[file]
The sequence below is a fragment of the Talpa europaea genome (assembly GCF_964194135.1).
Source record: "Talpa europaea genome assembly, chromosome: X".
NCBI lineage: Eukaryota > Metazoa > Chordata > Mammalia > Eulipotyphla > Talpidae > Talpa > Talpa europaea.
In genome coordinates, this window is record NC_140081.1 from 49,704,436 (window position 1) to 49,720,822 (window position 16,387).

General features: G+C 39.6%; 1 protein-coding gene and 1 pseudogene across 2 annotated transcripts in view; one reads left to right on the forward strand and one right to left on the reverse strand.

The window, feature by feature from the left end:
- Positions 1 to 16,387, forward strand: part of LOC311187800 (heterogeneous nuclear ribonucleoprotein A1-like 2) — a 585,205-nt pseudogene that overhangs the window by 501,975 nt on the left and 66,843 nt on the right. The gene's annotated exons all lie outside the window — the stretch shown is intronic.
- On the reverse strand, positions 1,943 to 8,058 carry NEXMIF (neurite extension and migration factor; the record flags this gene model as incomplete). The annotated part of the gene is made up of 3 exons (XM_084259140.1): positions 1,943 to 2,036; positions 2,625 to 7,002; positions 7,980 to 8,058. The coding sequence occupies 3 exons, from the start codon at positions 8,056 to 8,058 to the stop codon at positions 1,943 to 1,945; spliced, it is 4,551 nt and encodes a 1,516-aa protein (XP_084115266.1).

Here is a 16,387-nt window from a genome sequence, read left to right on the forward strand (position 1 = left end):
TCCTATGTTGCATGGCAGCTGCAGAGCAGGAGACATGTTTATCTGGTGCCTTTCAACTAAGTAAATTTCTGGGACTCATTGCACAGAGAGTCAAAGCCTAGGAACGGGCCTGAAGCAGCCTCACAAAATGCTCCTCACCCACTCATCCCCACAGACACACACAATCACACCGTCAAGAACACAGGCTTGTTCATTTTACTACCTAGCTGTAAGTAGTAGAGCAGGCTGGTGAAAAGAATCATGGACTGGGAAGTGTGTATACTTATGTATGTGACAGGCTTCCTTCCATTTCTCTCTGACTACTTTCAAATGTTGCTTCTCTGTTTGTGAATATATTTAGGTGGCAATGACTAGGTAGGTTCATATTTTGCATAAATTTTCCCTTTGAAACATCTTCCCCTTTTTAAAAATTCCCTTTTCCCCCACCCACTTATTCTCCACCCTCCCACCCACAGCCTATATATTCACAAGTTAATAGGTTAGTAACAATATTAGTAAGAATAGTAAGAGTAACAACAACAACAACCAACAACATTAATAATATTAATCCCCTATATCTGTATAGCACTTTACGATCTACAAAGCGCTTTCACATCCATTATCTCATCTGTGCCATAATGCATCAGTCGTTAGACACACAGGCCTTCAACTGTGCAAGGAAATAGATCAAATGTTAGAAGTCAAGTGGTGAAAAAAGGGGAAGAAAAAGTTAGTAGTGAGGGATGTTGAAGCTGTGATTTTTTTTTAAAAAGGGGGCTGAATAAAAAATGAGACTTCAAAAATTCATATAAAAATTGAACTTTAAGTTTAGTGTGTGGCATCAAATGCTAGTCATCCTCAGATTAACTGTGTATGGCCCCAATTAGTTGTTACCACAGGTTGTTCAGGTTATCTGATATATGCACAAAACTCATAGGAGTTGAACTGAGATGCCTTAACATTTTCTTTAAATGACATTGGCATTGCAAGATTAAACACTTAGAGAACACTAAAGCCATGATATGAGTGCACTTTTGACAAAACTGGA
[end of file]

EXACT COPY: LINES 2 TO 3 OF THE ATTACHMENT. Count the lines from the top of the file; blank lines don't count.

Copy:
Source record: "Talpa europaea genome assembly, chromosome: X".
NCBI lineage: Eukaryota > Metazoa > Chordata > Mammalia > Eulipotyphla > Talpidae > Talpa > Talpa europaea.